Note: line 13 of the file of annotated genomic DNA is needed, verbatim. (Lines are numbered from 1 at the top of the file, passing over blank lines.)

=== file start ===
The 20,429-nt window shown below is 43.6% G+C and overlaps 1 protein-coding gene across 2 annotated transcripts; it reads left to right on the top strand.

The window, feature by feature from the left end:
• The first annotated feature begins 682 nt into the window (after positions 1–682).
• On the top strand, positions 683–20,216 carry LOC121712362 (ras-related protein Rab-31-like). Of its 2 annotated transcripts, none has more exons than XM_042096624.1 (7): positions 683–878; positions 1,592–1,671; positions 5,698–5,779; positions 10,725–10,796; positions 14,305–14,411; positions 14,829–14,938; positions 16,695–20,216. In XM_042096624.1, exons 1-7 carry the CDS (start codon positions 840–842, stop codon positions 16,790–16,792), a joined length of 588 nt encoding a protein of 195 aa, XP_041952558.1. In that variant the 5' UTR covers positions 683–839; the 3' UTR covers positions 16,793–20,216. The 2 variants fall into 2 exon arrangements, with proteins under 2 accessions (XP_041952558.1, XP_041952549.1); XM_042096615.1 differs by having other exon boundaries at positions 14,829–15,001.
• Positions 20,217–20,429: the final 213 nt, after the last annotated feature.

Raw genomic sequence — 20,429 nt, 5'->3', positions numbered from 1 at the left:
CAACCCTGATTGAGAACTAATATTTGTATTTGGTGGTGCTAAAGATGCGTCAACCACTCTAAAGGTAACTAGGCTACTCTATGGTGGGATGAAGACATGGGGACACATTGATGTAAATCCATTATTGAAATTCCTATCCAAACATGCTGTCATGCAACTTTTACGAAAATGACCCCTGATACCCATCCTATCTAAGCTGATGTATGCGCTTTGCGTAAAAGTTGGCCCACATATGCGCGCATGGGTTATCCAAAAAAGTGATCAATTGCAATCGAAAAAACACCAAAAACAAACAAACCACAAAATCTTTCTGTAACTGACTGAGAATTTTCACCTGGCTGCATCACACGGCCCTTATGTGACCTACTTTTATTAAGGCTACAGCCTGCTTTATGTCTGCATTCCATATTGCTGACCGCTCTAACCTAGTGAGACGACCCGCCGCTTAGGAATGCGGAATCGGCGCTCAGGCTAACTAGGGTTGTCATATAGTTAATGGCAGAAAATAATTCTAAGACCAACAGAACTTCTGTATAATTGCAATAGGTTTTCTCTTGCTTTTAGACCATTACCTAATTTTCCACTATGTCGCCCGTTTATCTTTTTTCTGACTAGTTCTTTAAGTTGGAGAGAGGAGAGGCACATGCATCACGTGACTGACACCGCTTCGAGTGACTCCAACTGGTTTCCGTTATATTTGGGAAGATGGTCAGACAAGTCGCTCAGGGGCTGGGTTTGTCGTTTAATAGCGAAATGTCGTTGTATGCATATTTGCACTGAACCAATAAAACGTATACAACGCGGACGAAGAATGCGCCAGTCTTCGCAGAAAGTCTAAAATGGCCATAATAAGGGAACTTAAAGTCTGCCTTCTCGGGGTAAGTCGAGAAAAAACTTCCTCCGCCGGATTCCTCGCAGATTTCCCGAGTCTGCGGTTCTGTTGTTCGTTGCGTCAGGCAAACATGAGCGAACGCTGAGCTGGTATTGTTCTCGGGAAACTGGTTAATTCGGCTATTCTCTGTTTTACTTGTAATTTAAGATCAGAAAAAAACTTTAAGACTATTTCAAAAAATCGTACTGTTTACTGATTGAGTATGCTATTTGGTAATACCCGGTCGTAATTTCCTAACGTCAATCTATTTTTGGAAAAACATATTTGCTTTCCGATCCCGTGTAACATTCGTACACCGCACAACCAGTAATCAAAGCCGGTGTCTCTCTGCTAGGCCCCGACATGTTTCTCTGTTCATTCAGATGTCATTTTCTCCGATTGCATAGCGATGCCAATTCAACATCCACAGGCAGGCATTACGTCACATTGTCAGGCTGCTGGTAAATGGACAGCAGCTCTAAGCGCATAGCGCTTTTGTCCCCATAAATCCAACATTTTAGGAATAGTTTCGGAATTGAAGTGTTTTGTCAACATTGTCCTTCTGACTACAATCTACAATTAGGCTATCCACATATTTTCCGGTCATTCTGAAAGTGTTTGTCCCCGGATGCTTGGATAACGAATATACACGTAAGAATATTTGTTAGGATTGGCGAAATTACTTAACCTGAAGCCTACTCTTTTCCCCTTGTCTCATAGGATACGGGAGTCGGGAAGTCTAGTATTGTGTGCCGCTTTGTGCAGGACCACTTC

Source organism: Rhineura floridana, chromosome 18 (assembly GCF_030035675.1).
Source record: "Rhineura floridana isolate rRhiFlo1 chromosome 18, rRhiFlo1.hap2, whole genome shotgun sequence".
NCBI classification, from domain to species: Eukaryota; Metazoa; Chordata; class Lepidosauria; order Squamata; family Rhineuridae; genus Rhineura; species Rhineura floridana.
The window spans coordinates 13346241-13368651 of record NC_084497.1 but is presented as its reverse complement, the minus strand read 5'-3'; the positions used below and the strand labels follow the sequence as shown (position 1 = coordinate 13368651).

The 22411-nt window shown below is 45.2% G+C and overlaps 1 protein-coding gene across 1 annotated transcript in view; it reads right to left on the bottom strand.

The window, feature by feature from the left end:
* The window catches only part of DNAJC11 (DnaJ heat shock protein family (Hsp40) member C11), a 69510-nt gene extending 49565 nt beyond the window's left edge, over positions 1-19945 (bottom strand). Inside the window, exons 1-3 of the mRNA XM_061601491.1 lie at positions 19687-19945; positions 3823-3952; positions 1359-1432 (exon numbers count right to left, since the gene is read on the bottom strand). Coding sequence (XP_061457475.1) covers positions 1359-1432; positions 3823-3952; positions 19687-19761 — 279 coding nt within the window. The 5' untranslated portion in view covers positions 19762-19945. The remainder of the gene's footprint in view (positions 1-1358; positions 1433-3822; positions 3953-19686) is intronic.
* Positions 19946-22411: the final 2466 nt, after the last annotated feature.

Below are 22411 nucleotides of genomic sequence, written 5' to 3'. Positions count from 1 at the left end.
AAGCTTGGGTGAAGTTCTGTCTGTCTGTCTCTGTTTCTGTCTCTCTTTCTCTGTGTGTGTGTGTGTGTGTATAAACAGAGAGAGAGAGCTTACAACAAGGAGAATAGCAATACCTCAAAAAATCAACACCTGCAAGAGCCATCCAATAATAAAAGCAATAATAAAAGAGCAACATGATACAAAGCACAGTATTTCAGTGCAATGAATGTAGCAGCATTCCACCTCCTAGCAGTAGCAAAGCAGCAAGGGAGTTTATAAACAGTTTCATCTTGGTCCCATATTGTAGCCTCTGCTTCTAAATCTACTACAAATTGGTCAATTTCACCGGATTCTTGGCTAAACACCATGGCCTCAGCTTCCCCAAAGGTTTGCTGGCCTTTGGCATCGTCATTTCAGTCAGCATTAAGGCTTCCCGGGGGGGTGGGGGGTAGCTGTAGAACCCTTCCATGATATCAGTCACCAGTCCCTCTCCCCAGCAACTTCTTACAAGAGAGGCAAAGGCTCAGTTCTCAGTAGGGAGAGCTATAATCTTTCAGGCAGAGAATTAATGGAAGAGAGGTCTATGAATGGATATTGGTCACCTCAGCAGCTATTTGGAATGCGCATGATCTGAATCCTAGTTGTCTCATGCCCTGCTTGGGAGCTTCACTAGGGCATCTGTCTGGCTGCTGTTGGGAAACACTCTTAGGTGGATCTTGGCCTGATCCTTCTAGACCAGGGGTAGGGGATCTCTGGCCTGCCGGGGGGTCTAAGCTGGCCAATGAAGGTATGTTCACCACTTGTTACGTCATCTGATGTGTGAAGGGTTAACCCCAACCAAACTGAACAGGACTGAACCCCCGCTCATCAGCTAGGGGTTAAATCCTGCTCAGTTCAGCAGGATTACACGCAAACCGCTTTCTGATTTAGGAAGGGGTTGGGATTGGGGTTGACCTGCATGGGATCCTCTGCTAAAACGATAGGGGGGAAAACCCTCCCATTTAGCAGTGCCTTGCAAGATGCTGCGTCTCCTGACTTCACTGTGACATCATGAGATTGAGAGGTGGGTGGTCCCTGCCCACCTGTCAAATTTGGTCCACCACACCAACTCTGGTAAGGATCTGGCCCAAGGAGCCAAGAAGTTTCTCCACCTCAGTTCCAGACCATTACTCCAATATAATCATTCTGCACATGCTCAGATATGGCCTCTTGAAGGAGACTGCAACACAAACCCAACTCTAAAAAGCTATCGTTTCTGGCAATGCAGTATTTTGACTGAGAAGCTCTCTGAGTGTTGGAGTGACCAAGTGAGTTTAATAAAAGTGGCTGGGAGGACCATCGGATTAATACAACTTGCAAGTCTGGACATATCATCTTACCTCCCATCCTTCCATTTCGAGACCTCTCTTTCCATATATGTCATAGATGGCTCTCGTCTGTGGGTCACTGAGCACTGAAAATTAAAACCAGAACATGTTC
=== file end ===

The window, feature by feature from the left end: